Woman involved in 2016 Gage Park massacre pleads guilty to armed robbery

Jafeth Ramos was charged with 493 counts that ranged from murder to residential burglary, but she isn’t believed to have participated in the killing.

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Crosses on the front lawn of a Gage Park home where six people were killed in 2016.

Crosses on the front lawn of a Gage Park home where six people were killed in 2016. A woman has entered a guilty plea to armed robbery in connection with the massacre.

Sun-Times file

A woman accused of being involved in a horrific massacre of six people in Gage Park nearly six years ago has pleaded guilty to armed robbery in connection with that incident — but her sentencing is being delayed until after the trial of her boyfriend at the time, who is accused of committing the murders.

According to a spokesperson for the Cook County state’s attorney’s office, Jafeth Ramos submitted her plea agreement last month. She was to appear before a judge Monday, but did not because she was quarantined. It was unclear, however, if she had contracted COVID-19 herself or had been in contact with someone who tested positive.

The spokesperson declined to comment on the case or provide details of the plea agreement.

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According to prosecutors, on Feb. 2, 2016, Ramos and Diego Uribe Cruz spent hours socializing with Maria Herminia Martinez and her family before one of the more gruesome killings in recent city history. What is believed to have started as a burglary ended with six people dead, including two boys.

The victims were: Martinez, 32; her sons, Leonardo Cruz, 13, and Alexis Cruz, 10; her parents, Rosaura Martinez, 58, and Noe Martinez, 62; and her brother Noe Martinez Jr., 38.

Ramos was charged with 493 counts, ranging from murder to residential burglary, but she isn’t believed to have participated in the killing.

The prosecutor on Monday asked Ramos’ sentencing be postponed until after Uribe Cruz’s trial, though a date for that trial has not been set. Uribe Cruz has a status hearing Wednesday.

Prosecutors have laid out this version of events:

Uribe Cruz came to the bungalow in the 5700 block of South California Avenue with the intention of robbing the Martinez family. Uribe Cruz was the nephew of Herminia Martinez’s ex-husband.

According to prosecutors, Uribe Cruz told police he had a “lot of anger” at how she treated his uncle and started his murderous rampage by shooting her after he asked her to go upstairs so they could talk. Uribe Cruz pulled out a gun and demanded she put money into a bag, then shot her when she refused.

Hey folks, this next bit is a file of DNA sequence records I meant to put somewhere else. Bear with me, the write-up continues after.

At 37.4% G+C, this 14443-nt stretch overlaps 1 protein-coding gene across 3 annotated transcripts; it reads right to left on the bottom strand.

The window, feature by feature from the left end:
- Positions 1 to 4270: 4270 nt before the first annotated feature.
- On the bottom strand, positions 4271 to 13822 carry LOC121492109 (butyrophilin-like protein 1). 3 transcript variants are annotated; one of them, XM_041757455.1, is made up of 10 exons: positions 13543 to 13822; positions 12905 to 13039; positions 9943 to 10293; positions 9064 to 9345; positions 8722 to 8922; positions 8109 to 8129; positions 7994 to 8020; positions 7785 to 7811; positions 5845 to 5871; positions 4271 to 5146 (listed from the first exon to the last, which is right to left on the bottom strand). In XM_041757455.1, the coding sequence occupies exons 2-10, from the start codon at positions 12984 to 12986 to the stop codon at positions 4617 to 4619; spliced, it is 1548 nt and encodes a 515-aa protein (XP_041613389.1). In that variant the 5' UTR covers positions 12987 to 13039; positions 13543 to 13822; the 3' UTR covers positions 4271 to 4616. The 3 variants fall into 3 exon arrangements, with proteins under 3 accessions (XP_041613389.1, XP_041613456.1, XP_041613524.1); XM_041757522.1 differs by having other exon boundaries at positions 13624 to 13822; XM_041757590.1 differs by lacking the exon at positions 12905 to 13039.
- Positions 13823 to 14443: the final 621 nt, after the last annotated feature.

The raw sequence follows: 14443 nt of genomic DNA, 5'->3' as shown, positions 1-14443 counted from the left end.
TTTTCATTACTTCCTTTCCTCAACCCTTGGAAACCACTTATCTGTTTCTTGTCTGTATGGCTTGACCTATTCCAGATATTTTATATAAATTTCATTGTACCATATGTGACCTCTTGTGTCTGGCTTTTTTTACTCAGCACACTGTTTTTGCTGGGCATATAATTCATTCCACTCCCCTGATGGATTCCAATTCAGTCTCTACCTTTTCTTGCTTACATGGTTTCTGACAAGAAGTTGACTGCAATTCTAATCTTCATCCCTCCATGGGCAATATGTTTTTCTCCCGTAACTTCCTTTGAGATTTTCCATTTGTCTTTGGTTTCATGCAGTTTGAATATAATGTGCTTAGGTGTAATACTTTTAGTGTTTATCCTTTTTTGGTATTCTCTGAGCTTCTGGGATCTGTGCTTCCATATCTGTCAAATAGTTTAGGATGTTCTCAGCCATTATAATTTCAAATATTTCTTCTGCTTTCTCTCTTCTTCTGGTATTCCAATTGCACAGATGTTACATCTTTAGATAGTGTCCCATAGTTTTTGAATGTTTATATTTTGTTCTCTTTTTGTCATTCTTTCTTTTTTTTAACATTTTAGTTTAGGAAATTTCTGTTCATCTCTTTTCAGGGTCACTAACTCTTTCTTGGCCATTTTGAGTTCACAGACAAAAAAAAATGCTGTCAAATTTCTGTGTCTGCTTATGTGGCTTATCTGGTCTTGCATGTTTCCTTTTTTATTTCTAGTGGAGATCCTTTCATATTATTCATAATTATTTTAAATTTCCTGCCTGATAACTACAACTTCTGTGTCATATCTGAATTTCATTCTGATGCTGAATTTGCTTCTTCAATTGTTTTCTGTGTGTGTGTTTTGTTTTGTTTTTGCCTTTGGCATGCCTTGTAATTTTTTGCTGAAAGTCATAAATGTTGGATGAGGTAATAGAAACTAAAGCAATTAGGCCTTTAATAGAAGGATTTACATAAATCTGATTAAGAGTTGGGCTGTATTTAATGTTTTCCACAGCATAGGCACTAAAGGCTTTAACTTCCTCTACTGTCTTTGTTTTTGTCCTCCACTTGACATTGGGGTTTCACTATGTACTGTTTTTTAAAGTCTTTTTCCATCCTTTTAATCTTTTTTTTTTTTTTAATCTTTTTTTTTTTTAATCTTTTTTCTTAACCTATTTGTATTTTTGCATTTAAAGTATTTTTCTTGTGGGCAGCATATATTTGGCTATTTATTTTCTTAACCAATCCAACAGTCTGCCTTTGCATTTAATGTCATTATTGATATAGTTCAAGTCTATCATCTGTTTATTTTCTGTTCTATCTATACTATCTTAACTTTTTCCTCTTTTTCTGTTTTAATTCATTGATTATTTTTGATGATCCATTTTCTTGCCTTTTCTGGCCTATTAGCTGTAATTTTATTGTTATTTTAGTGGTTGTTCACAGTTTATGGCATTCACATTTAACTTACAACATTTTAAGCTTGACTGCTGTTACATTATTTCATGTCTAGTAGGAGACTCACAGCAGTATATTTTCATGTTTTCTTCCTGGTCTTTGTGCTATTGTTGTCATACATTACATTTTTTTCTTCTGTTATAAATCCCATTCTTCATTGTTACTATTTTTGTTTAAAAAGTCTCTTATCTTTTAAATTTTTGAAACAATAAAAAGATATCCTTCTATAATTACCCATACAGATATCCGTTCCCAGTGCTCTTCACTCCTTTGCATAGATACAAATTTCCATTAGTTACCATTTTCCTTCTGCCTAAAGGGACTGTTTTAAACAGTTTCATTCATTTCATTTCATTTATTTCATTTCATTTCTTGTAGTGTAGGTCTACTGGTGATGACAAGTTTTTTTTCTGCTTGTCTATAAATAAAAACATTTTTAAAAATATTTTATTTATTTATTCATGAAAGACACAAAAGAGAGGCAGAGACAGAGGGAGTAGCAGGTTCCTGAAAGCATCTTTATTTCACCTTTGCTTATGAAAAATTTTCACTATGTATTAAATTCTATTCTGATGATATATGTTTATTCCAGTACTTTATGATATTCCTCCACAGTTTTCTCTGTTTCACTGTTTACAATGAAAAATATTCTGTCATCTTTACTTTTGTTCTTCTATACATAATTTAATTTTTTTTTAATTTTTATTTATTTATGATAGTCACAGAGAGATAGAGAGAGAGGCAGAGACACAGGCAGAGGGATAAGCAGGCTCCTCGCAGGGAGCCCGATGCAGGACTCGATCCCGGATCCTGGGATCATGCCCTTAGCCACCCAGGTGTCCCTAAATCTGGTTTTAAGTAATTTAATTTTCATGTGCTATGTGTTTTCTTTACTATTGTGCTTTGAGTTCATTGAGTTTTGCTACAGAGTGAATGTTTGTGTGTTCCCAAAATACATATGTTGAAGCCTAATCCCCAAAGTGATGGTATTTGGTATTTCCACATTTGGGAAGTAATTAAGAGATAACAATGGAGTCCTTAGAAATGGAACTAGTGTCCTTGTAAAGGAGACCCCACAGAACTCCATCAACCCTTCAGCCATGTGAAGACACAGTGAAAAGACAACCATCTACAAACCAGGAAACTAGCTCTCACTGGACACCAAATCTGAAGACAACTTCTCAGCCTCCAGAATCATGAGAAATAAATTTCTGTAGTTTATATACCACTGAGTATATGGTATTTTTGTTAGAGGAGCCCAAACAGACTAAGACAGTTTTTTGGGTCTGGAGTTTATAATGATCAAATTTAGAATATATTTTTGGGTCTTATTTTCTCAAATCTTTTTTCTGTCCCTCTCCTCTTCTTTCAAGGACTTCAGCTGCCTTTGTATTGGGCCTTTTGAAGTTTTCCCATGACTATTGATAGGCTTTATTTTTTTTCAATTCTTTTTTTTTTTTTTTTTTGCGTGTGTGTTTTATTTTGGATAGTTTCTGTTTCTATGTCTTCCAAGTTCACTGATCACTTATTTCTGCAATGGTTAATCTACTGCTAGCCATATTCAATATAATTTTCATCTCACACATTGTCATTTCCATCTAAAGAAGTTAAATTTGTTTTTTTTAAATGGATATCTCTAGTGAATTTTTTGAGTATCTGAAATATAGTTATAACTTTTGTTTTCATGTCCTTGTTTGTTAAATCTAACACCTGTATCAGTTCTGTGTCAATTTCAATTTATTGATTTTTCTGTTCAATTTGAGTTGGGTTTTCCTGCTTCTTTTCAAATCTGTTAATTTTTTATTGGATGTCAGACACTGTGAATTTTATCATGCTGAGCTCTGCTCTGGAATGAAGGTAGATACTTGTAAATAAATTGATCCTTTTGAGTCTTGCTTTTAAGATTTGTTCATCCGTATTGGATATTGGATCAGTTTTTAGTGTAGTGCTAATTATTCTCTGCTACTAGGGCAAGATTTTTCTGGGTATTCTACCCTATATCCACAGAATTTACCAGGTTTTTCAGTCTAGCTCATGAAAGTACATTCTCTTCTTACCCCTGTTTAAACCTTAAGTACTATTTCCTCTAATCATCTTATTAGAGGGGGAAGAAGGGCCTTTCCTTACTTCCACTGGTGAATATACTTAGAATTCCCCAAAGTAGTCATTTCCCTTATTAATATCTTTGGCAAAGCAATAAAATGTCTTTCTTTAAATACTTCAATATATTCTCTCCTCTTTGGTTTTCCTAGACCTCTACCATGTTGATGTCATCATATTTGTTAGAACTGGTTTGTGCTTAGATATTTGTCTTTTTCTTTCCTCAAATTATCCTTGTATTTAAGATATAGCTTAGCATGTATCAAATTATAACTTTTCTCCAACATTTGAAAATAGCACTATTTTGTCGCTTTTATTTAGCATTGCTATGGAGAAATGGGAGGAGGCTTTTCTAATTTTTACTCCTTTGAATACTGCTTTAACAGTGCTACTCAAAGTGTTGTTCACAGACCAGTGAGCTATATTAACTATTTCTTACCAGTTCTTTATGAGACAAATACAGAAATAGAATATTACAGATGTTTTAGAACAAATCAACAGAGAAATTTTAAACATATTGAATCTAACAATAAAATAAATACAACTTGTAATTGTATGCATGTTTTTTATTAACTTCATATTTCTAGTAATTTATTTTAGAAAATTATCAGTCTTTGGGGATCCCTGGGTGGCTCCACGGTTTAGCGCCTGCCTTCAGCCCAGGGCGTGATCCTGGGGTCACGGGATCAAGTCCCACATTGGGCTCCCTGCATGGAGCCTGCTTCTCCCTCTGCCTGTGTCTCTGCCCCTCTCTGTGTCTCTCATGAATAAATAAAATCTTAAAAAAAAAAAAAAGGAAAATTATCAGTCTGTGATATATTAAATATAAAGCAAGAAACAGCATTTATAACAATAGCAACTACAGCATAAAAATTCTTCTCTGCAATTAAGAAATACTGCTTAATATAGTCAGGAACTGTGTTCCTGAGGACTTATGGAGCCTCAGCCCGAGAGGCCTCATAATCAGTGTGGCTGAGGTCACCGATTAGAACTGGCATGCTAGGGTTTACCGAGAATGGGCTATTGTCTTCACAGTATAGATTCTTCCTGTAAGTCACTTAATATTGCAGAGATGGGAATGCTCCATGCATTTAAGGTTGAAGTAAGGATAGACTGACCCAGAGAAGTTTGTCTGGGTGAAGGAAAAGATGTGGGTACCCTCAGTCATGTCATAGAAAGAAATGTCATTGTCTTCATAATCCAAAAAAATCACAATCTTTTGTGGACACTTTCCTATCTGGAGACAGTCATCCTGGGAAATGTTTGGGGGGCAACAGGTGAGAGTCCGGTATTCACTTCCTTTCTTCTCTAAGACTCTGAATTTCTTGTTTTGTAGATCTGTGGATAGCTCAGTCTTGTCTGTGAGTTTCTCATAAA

Hearing the shot, Noel Martinez Jr. ran up the stairs, but Uribe Cruz beat him with his gun, punched him and choked him, according to prosecutors. He would also push Rosaura Martinez, matriarch of the family, down the stairs and then stab her multiple times.

During this time, prosecutors have alleged, Uribe Cruz attempted to ransack the home for money, jewelry, an Xbox One gaming system and cell phones. The two defendants would later break the Xbox One and cell phone.

Uribe Cruz would also drive a knife into his 13-year-old and 10-year-old cousins, despite their pleas that he spare them, according to prosecutors, who also said he waited for the elder Noe Martinez Sr. to return from buying treats for the family, then stabbed him three times in the stomach.

Ramos, 19 at the time, told police she helped Uribe Cruz clean up the blood and also mopped and wiped down the doorknobs.

She did all this, prosecutors said, because she didn’t want to leave evidence behind that would take her boyfriend away from her.

DNA left at the crime scene and phone records helped lead to the charges, but the case was complicated when it came to light that Chicago police and federal Drug Enforcement Administration agents spent weeks investigating a tip that the murder might have been connected to the Juarez Cartel.

An informant had shared that Herminia Martinez’s husband, “Chino,” had run off with a 250-kilogram drug shipment, according to a motion filed by Uribe Cruz’s public defender. The informant said the “killers/enforcers” for the cartel was headed to Chicago to “take care of business.

Uribe Cruz’s public defender has fought for this information to be released at trial.

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